You make it sound like an outlandish idea, but back in the day, before ssds and big, cheap hdds, when most regular home PCs had only one hdd, that used to be a common way of doing it. Reinstalling OS, making dual or multiple booting on one hdd - none of that was a problem, excluding human error. Of course, nowadays ssds price/capacity ratio scales very well and you can get very cheap drives with enough space for the OS, but it wasn't always this way. With hdds, even smallest available capacities used to still cost quite a bit, it wasn't really worth it.
M.2 slots can actually be a decent reason for picking larger ssds, at least if you want benefits of nvme. You can have at most two of them, and on many cheaper boards there's only one slot. What do you do when you want to upgrade? If you replace your small OS drive with a big one, you're still left with partitioning (or putting everything together which is obviously unadvisable). Replace your big ssd with an even bigger one? Have to figure out what to do with the old one or it's quite a waste. Or you just end up with good old sata drives which, for ssds, are on the way out it feels.
As for external USB drives, I should clarify that I meant 2.5'' drives. Even though they don't reach speeds over 100MB, they are not slow at all. You don't really need great transfer speed for storage. Meanwhile, they are not only portable, but also virtually noiseless. It depends on your priorities, I'm not trying to present it as a clearly better option. Personally, I don't want mechanical hdds in any of my rigs from this point on and it's already a fairly common sentiment.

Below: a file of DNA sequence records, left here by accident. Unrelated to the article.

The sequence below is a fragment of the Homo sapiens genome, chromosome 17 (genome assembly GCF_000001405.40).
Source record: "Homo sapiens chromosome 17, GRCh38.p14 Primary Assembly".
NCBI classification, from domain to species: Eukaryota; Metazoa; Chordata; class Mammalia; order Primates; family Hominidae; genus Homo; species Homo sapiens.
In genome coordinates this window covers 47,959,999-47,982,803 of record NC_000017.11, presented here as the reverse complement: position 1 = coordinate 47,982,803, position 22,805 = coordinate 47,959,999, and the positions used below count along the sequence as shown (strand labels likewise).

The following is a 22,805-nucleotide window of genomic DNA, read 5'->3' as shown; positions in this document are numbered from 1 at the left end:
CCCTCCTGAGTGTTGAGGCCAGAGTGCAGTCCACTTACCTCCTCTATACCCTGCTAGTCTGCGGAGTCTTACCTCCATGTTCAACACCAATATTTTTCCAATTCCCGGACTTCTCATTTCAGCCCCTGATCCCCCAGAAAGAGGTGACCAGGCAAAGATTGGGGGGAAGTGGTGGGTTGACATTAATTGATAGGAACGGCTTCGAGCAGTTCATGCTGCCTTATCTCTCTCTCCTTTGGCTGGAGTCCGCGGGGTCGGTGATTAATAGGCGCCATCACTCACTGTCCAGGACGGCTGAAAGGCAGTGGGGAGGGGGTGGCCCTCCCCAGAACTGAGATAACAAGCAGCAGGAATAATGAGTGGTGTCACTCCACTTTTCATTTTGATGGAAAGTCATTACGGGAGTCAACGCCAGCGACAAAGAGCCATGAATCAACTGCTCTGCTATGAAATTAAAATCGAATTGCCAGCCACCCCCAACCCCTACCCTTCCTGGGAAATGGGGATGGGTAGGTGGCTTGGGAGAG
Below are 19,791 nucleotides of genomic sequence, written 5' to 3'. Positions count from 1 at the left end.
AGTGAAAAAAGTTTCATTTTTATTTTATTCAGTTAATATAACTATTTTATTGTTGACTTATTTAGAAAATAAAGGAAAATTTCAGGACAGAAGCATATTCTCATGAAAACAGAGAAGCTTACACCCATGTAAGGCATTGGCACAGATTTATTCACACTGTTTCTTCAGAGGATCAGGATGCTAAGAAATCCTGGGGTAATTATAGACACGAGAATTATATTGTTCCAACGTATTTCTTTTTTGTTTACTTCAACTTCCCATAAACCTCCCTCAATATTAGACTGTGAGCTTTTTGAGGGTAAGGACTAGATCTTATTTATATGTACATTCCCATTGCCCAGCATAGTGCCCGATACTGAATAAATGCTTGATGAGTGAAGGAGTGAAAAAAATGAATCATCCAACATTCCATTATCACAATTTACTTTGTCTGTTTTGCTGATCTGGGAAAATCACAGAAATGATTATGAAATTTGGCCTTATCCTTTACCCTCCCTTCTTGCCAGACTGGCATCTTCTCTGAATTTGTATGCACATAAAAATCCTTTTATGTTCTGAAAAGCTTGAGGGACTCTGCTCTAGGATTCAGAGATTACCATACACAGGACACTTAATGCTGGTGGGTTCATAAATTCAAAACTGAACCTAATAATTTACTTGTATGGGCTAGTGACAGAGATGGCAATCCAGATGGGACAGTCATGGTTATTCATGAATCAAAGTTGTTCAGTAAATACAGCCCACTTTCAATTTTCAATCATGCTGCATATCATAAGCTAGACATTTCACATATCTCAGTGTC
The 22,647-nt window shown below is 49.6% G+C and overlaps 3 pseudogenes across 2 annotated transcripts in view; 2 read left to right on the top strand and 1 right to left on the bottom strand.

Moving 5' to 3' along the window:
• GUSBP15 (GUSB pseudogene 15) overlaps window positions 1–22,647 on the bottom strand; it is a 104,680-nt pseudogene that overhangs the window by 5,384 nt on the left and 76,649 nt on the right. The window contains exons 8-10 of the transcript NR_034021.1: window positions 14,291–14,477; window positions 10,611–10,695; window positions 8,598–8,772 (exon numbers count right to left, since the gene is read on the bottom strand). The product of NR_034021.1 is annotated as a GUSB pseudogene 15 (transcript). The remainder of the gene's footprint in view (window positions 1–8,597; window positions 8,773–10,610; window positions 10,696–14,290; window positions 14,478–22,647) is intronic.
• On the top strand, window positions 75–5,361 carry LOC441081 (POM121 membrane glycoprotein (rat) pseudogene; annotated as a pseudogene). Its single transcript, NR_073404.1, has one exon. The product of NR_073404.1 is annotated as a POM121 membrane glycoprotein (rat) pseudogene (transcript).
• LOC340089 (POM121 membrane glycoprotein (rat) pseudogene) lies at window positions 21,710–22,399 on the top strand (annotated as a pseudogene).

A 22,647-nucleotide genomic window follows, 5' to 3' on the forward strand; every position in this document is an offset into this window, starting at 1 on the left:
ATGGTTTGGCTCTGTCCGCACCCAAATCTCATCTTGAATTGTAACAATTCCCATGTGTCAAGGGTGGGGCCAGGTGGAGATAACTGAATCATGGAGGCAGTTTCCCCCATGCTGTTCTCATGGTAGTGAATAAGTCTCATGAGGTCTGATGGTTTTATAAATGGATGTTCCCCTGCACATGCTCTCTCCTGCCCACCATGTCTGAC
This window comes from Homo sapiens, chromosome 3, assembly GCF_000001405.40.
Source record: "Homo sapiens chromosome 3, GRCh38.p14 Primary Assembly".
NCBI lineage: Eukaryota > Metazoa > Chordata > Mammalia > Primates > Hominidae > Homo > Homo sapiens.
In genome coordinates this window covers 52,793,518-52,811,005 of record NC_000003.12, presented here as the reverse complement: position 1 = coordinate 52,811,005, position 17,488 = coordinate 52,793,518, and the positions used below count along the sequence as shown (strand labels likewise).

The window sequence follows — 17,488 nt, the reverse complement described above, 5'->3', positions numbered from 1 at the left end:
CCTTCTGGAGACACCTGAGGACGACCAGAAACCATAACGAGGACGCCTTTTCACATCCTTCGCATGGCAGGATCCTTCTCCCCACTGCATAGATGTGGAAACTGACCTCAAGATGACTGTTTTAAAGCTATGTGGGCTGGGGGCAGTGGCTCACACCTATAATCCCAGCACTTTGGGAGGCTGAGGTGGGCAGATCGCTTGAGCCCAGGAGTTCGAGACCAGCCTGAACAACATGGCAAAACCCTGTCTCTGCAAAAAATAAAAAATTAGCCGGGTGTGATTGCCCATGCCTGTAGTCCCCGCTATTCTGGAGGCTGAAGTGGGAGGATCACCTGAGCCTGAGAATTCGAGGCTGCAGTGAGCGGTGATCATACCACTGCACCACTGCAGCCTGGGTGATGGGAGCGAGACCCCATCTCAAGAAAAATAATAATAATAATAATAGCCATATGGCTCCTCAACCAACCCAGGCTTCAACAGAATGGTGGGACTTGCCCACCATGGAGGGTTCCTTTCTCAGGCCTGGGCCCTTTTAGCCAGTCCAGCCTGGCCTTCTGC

When you have multiple drives, you can still run your pc when one of them goes bad - that's a good reason.
 

Ka3el

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Thank you all for very valuable comments, this forum is the best!

Have to think about that HDD. In my current set up I have HDD Samsung SpinPoint F3 and I dont hear it all (PC is under table and not directly beside my legs, its little bit on the left, case Fractal design define R3).

FOr the 3700X Iam aware currently same performance (in games) as 3600X but there are rumors Next Gen consoles will use 8 core CPU so the games will benefit from it also. Of course nobody knows but I dont want to regret next year or so. I would like to keep PC for a longer time and just change graphic card.

I also hear from others that its not good to go with X570 MLB that its not worth the money. Whats your opinion on it, please? I picked X570 because I heard (from Tech deals) "If you build a new rig go with X570"..that others may not support 3700X so good. also there is possibility some (close) next gen graphic card will benefit from PCIe 4.0.
Lastly considering I will get free 250GB Nvme the price of Asus TUF not so bad.

Gigabyte GBU not good enough? What would you please suggest?
 
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Benefit from pcie 4.0 for GPU is not likely. Similarly, benefit from 8c/16t for gaming Im also not seeing anytime soon. (3-4 years from now the same CPUs will do similar things). Consoles dont need that perf so if they get 8 core Zen it will be older or lower clocked, or some variation of Ryzen G series.

Dont buy into things that might happen. Instead save the cash and upgrade a bit earlier with it.